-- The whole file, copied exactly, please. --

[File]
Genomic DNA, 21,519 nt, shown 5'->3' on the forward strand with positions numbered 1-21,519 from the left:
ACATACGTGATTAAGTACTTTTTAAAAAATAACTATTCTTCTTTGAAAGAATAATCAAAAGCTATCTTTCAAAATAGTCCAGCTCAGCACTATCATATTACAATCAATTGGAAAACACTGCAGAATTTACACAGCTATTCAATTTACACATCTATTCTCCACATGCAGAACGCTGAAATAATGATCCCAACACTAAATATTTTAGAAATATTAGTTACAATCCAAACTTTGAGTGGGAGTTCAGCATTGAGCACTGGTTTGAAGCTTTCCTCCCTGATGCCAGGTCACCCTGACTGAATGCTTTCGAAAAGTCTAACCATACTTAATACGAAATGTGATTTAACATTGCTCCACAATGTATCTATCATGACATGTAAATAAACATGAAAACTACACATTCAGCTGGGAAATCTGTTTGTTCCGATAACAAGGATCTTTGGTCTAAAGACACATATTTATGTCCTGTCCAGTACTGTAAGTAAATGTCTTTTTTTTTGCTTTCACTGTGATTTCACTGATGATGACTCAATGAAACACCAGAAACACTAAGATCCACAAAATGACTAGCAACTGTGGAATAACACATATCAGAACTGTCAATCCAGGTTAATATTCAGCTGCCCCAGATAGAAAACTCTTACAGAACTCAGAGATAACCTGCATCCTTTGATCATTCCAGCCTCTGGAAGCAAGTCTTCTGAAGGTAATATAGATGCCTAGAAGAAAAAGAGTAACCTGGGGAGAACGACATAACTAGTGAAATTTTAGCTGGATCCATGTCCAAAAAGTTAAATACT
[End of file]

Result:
Genomic DNA, 21,519 nt, shown 5'->3' on the forward strand with positions numbered 1-21,519 from the left:
ACATACGTGATTAAGTACTTTTTAAAAAATAACTATTCTTCTTTGAAAGAATAATCAAAAGCTATCTTTCAAAATAGTCCAGCTCAGCACTATCATATTACAATCAATTGGAAAACACTGCAGAATTTACACAGCTATTCAATTTACACATCTATTCTCCACATGCAGAACGCTGAAATAATGATCCCAACACTAAATATTTTAGAAATATTAGTTACAATCCAAACTTTGAGTGGGAGTTCAGCATTGAGCACTGGTTTGAAGCTTTCCTCCCTGATGCCAGGTCACCCTGACTGAATGCTTTCGAAAAGTCTAACCATACTTAATACGAAATGTGATTTAACATTGCTCCACAATGTATCTATCATGACATGTAAATAAACATGAAAACTACACATTCAGCTGGGAAATCTGTTTGTTCCGATAACAAGGATCTTTGGTCTAAAGACACATATTTATGTCCTGTCCAGTACTGTAAGTAAATGTCTTTTTTTTTGCTTTCACTGTGATTTCACTGATGATGACTCAATGAAACACCAGAAACACTAAGATCCACAAAATGACTAGCAACTGTGGAATAACACATATCAGAACTGTCAATCCAGGTTAATATTCAGCTGCCCCAGATAGAAAACTCTTACAGAACTCAGAGATAACCTGCATCCTTTGATCATTCCAGCCTCTGGAAGCAAGTCTTCTGAAGGTAATATAGATGCCTAGAAGAAAAAGAGTAACCTGGGGAGAACGACATAACTAGTGAAATTTTAGCTGGATCCATGTCCAAAAAGTTAAATACT